Moon Over alert: A Date with Dima!

Russian Dima has finally made it back to West Berlin where he CAN’T WAIT to see Ian again. But why is Juliette along on their hot date, and what’s with the beggar and the stinking llama?

Anyone who lived in Germany in the 1980s will probably remember a period of a few years when llamas were all the fashion as companions for panhandlers. I don’t know what started the trend, why it became popular, or why it appeared to die out by the late 80s.

Ian and Dima would probably not have seen a street person with a llama at the Tiergarten gate in 1989, but they definitely would have in 1985. Forgive my time-warp magic. I base Ian’s and Dima’s reactions partially on my own from the early 80s. Their reactions differ one from the other in subtle but crucially different ways. All their reactions to the animals in this book that serve as omens and symbols say important things about them as individuals and as a couple.

Note: The language in the narrative and dialogue is meant to reflect language that was current and acceptable in 1989. I don’t wish to introduce linguistic anachronisms into the writing. I mean no disrespect to disabled or homeless people who would be rightfully offended if such language were used today.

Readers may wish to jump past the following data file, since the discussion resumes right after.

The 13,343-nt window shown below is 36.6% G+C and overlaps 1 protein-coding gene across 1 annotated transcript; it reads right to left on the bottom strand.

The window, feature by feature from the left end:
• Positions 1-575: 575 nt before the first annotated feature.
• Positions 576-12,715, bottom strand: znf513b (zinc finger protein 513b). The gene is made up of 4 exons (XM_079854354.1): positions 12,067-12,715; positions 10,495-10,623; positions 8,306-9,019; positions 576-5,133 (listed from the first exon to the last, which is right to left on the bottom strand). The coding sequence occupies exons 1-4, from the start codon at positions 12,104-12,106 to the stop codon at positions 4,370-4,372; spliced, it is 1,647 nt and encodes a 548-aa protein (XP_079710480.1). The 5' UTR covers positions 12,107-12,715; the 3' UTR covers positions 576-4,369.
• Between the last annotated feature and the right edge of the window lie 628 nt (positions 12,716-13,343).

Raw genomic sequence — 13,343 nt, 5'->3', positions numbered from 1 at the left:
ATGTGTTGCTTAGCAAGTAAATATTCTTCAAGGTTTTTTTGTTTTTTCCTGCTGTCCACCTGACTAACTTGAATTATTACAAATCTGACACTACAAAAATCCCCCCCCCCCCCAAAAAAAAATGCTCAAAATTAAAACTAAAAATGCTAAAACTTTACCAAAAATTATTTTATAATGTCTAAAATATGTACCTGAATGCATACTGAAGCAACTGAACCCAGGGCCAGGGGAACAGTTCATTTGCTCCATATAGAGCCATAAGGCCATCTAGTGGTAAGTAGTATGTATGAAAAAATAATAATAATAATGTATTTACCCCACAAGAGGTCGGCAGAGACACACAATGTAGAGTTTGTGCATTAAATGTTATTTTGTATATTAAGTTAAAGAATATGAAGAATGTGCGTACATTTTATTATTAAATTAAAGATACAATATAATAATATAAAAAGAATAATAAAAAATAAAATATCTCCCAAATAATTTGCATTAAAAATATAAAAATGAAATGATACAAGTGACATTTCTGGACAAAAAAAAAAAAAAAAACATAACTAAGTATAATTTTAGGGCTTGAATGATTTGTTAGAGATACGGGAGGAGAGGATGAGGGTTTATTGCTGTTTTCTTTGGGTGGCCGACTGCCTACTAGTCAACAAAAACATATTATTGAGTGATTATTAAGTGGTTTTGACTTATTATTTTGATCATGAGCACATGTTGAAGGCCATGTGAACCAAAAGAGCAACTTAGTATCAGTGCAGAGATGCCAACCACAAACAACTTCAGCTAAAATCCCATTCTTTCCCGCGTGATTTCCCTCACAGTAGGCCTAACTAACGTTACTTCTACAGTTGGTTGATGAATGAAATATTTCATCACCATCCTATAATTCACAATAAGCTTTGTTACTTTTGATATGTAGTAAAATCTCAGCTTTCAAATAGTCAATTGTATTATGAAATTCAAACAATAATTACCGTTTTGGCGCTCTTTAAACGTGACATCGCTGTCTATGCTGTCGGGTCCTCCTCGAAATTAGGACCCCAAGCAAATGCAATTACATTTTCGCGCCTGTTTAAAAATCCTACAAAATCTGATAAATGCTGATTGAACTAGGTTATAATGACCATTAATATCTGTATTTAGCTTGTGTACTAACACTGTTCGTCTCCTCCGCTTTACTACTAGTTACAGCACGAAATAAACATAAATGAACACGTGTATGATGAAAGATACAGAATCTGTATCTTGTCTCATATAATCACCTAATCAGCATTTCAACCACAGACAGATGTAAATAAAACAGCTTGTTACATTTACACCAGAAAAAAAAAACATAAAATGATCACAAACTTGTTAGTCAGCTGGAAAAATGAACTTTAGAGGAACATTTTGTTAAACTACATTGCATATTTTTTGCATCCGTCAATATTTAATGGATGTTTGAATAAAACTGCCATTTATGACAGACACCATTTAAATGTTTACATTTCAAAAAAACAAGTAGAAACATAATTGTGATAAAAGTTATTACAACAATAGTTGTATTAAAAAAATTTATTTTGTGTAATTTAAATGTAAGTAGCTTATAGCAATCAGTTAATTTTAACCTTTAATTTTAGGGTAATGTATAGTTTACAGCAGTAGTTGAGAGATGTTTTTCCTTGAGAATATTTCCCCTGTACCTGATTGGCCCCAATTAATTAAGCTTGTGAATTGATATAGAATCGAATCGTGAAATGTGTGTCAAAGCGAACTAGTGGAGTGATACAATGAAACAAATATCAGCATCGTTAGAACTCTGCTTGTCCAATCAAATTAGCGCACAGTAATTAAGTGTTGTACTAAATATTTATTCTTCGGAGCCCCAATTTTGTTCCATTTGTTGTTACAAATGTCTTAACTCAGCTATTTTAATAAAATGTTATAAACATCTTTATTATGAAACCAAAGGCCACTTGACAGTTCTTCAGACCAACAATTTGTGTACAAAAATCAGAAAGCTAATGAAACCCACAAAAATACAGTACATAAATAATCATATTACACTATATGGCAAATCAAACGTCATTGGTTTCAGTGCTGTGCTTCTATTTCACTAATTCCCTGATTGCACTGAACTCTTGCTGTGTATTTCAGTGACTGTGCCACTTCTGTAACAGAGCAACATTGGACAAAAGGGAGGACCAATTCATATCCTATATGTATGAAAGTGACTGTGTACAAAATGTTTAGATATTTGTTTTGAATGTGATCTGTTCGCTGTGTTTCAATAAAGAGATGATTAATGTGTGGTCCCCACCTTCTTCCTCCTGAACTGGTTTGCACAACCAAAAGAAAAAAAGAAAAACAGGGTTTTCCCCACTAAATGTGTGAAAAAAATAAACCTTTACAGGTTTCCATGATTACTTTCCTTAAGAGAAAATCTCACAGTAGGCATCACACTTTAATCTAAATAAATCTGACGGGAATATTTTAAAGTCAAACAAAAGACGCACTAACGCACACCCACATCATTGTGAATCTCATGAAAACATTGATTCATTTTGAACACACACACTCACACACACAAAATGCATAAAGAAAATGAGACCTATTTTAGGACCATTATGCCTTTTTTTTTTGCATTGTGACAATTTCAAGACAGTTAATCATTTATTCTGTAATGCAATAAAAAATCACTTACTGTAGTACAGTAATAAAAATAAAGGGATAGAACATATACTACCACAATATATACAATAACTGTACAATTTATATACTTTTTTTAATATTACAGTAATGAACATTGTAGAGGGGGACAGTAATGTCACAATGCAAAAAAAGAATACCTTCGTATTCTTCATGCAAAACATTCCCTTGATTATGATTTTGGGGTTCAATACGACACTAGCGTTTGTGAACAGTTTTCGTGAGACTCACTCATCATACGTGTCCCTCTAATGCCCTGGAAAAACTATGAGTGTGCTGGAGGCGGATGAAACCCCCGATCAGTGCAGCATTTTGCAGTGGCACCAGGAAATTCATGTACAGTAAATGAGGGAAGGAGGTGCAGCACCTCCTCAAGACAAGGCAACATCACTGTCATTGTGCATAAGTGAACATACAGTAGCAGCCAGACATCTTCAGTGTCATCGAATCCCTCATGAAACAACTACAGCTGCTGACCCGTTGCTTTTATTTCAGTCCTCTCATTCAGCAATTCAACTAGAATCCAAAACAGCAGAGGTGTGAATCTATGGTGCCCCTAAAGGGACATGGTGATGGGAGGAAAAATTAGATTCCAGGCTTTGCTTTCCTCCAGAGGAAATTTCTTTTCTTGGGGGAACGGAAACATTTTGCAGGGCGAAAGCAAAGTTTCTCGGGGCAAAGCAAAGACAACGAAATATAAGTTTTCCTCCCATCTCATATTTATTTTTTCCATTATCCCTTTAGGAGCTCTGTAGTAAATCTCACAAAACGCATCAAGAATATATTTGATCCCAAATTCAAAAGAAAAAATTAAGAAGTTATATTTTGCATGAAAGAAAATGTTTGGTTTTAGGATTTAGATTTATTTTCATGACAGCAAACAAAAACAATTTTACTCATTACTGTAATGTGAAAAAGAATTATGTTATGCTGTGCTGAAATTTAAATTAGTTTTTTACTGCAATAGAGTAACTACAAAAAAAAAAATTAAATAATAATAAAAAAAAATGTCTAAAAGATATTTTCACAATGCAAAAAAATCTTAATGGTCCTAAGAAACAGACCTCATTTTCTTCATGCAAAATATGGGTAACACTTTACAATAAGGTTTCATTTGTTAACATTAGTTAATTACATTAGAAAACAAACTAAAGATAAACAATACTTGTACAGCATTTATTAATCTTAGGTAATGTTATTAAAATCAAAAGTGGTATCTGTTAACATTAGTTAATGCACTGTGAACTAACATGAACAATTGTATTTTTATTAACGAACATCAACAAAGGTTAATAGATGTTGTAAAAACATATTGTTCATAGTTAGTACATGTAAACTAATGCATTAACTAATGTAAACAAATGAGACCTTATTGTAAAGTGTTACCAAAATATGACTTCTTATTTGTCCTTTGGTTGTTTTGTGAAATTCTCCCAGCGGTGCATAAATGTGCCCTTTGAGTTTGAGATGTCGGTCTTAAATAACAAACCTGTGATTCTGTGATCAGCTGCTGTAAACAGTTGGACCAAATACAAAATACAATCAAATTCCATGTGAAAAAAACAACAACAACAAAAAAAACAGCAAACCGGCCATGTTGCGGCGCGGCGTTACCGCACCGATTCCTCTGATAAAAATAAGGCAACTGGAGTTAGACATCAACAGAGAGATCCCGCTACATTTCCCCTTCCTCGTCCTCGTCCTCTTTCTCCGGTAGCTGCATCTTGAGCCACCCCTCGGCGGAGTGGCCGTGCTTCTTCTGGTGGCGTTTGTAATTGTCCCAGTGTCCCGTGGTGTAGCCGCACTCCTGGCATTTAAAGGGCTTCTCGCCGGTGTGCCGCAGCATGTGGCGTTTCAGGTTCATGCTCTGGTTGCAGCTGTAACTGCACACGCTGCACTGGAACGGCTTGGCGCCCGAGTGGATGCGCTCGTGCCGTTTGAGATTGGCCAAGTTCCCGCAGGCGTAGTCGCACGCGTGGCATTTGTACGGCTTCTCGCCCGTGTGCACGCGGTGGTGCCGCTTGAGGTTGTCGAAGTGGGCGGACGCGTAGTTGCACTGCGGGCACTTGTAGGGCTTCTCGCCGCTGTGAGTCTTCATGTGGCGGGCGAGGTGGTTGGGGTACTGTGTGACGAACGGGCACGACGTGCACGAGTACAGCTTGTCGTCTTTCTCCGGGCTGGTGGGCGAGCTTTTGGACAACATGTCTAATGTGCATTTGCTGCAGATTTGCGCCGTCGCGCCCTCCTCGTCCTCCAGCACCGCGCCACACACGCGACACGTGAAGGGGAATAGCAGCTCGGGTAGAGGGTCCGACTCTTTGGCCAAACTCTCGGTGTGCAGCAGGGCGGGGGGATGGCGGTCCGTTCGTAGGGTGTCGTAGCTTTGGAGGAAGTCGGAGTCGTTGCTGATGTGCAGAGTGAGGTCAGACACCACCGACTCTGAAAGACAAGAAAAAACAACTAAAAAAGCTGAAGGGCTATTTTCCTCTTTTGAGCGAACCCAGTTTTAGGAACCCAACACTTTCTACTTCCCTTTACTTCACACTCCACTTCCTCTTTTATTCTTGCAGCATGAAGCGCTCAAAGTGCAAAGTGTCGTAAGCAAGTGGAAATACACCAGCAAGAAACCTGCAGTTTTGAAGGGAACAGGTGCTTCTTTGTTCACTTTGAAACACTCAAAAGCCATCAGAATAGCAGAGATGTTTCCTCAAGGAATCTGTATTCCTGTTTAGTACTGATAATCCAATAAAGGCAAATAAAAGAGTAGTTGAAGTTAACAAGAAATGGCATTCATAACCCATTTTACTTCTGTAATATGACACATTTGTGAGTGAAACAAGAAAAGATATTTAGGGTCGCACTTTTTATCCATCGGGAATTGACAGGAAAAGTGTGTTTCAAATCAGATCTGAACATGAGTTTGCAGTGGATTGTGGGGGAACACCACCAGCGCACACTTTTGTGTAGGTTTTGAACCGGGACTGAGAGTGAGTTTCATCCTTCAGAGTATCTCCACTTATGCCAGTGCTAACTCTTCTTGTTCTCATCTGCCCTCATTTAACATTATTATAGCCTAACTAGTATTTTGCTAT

This bombed-out church, preserved just enough to be safe to passers by, was the heart of West Berlin’s city center. Understanding West Berliners of that era requires understanding why this church was so important to them.

Writer. Runner. Marine. Airman. Former LGBTQ and HIV activist. Former ActUpNY and Queer Nation. Polyglot. Middle-aged, uppity faggot.

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